Skip to main content
U.S. flag

An official website of the United States government

Iditarod National Historic Trail - Southern Trek

Image of an Iditarod National Historic Trail sign in the snow.

Trail Miles

Forests Involved

The Iditarod National Historic Trail - Southern Trek (INHT) comprises 120 miles of trail in south central Alaska in close proximity to over half of the state’s population. People can get outside in the summer and winter and enjoy a broad spectrum of motorized and non-motorized opportunities in and around the Chugach National Forest and learn about historic sites of Alaska’s Gold Rush era.

Traversing alpine tundra and wetter meadow ecosystems in the northernmost temperate rain forest, the trail system is maintained to provide public access and to protect fragile natural and cultural resources. Current work on the Southern Trek includes restoration of the 120 miles of existing trail and development of new trail to connect the communities of Seward, Moose Pass, Whittier, and Girdwood. Partners, other agencies, and interns and volunteers from local communities are assisting the Forest Service with accomplishing critical trail maintenance activities and trail expansion projects.

Trail Maintenance Priority Area map (PDF - 1.5MB)


  • In 2021, a successful volunteer event with Alaska (AK) Trail Stewards accomplished trail maintenance work. The AK Trails crew brushed out the first mile of Portage Pass and fixed drainages.
  • In 2021, The American Hiking Society held a volunteer vacation on the Seward Ranger District to complete trail work. Some work accomplished included replacing old native timber puncheons with treated lumber, light brushing, and tread widening.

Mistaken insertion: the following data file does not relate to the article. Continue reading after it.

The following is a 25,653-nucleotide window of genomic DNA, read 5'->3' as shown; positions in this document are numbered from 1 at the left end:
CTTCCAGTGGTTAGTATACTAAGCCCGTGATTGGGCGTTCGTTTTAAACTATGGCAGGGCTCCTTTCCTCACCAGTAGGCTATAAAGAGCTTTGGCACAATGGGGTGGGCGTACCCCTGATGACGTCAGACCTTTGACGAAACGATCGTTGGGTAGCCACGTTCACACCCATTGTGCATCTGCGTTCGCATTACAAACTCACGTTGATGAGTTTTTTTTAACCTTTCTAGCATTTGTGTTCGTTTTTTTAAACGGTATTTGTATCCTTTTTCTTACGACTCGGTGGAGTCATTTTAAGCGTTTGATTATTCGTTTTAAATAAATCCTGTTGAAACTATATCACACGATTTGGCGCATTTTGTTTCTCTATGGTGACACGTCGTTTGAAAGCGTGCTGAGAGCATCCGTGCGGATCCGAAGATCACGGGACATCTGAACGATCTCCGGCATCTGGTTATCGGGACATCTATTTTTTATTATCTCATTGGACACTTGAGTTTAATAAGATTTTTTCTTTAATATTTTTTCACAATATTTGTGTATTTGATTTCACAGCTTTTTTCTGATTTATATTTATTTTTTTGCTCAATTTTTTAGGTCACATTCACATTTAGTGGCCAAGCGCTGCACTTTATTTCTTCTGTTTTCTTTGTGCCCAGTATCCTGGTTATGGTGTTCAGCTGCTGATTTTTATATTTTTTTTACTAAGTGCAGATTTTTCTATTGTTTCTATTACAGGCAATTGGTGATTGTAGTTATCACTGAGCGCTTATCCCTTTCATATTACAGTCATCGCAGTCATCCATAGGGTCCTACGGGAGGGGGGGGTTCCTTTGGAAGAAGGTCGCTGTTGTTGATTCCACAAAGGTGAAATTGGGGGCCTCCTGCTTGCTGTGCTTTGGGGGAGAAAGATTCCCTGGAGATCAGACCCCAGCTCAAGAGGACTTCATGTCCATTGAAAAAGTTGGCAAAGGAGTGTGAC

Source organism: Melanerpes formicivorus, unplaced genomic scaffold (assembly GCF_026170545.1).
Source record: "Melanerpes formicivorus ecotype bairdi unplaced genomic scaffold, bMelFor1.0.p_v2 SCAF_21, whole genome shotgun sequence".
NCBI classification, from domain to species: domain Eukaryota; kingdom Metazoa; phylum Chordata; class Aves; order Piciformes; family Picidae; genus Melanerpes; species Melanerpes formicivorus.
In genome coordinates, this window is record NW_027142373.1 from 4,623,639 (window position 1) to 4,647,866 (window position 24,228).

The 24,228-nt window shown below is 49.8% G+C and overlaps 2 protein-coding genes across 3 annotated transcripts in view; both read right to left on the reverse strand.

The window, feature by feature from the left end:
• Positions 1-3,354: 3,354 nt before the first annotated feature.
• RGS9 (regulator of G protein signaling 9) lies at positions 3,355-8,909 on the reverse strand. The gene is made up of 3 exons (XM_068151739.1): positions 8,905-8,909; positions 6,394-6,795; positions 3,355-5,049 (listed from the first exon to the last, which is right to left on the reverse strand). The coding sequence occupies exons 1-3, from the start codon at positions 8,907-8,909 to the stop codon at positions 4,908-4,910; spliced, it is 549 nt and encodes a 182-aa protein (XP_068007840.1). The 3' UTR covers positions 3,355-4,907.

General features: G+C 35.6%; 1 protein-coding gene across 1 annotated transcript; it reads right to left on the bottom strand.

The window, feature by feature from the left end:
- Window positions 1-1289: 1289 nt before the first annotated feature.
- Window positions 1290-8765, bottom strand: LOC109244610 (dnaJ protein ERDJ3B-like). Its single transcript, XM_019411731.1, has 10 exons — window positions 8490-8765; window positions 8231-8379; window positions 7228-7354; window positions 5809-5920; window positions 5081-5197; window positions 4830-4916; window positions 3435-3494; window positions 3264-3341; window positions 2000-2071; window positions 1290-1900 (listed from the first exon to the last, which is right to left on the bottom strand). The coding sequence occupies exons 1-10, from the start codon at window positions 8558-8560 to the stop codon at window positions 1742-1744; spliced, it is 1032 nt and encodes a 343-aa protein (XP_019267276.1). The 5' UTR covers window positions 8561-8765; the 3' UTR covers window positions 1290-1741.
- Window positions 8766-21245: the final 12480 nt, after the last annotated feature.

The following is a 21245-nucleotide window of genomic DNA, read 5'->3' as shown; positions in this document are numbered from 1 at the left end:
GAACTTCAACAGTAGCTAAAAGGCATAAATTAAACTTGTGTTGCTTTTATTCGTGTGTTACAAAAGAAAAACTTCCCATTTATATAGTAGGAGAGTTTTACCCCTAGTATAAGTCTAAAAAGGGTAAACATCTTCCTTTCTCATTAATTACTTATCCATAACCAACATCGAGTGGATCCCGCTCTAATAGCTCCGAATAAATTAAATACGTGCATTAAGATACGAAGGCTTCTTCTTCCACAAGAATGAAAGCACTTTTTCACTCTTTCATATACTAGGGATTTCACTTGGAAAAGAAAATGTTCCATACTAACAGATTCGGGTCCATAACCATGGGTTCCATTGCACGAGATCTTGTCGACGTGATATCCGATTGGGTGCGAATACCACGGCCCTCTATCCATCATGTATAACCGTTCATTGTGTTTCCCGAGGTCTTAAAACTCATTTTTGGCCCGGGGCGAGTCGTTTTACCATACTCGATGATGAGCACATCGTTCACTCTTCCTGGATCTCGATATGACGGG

• FY23 project proposed to address heavy deferred maintenance on the following sections of the INHT: Nash Rd to Bear Lake, Lost Lake Trail, Primrose Trail, Johnson Pass Trail, Turnagain Pass Trail, Winner Creek Trail, Upper Winner Creek Trail, Crow Pass Trail, Portage Pass Trails, and the Trail of Blue Ice.
Image of people working on a trail.

Examples of Trail Maintenance Needs:

  • Remove overgrown brush
  • Repair and install trail bridges, puncheon, and turnpikes
  • Conduct general trail maintenance
  • Complete trail reconstruction and reroutes
  • Stabilize soil to reduce water erosion
Image of people standing next to trail tools.
Image of people working on a trail.
A before and after picture of trail work.
Our Partners:  
  • Alaska Trails
  • Chugachmiut
  • Chugach Children's Forest Partner Alaska Geographic
  • Girdwood Trails Committee
  • Iditarod Historic Trail Alliance
  • King Career Center, Anchorage School District
  •  Kenai Mountain - Turnagain Arm National Heritage Area Community Corridor Association
  • National Park Service, Rivers, Trails, and Conservation Assistance
  • Student Conservation Association
  • Seward Iditarod Trail Blazers
  • State of Alaska, Department of Transportation and Public Facilities
  • Trail Mix, Inc.


Image of a newly constructed bridge.

Learn More & Get Involved!

To know more about trail maintenance efforts in this priority area, contact:

Tyler Glenn, Recreation Program Manager